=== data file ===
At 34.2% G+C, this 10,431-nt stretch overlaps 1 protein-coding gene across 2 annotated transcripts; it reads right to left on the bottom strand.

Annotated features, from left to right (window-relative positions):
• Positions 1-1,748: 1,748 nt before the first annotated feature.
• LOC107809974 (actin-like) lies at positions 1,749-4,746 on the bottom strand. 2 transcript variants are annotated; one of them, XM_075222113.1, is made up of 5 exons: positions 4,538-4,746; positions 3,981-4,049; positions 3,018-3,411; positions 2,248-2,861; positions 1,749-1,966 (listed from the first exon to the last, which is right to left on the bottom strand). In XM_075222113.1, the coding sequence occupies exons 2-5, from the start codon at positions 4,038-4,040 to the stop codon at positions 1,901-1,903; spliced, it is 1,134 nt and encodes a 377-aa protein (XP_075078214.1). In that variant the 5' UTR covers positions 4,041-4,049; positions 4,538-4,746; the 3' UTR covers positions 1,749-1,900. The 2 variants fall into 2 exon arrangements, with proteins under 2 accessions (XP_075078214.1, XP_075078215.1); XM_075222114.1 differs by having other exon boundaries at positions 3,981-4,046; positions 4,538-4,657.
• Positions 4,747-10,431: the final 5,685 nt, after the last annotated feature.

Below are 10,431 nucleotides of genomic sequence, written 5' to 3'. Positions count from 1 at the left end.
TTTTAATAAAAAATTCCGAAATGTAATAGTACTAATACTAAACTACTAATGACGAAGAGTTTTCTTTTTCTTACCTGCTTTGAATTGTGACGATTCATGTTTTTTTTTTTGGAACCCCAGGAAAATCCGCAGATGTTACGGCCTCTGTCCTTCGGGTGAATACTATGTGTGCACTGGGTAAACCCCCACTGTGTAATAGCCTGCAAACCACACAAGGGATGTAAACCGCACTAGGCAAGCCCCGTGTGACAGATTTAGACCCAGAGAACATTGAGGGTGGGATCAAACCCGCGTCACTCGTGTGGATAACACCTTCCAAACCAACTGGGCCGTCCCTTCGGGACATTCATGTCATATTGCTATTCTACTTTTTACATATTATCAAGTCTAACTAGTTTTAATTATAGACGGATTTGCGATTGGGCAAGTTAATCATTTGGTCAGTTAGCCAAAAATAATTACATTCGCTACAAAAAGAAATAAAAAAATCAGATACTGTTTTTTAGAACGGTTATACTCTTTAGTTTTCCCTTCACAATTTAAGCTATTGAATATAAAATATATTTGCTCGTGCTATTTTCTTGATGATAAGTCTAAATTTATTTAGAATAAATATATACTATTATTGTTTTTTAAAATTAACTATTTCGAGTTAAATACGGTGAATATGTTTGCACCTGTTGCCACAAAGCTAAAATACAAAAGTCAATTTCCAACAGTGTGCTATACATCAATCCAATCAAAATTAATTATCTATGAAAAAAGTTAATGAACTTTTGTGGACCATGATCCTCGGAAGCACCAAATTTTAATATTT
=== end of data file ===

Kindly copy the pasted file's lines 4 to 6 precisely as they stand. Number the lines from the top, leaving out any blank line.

• LOC107809974 (actin-like) lies at positions 1,749-4,746 on the bottom strand. 2 transcript variants are annotated; one of them, XM_075222113.1, is made up of 5 exons: positions 4,538-4,746; positions 3,981-4,049; positions 3,018-3,411; positions 2,248-2,861; positions 1,749-1,966 (listed from the first exon to the last, which is right to left on the bottom strand). In XM_075222113.1, the coding sequence occupies exons 2-5, from the start codon at positions 4,038-4,040 to the stop codon at positions 1,901-1,903; spliced, it is 1,134 nt and encodes a 377-aa protein (XP_075078214.1). In that variant the 5' UTR covers positions 4,041-4,049; positions 4,538-4,746; the 3' UTR covers positions 1,749-1,900. The 2 variants fall into 2 exon arrangements, with proteins under 2 accessions (XP_075078214.1, XP_075078215.1); XM_075222114.1 differs by having other exon boundaries at positions 3,981-4,046; positions 4,538-4,657.
• Positions 4,747-10,431: the final 5,685 nt, after the last annotated feature.

Below are 10,431 nucleotides of genomic sequence, written 5' to 3'. Positions count from 1 at the left end.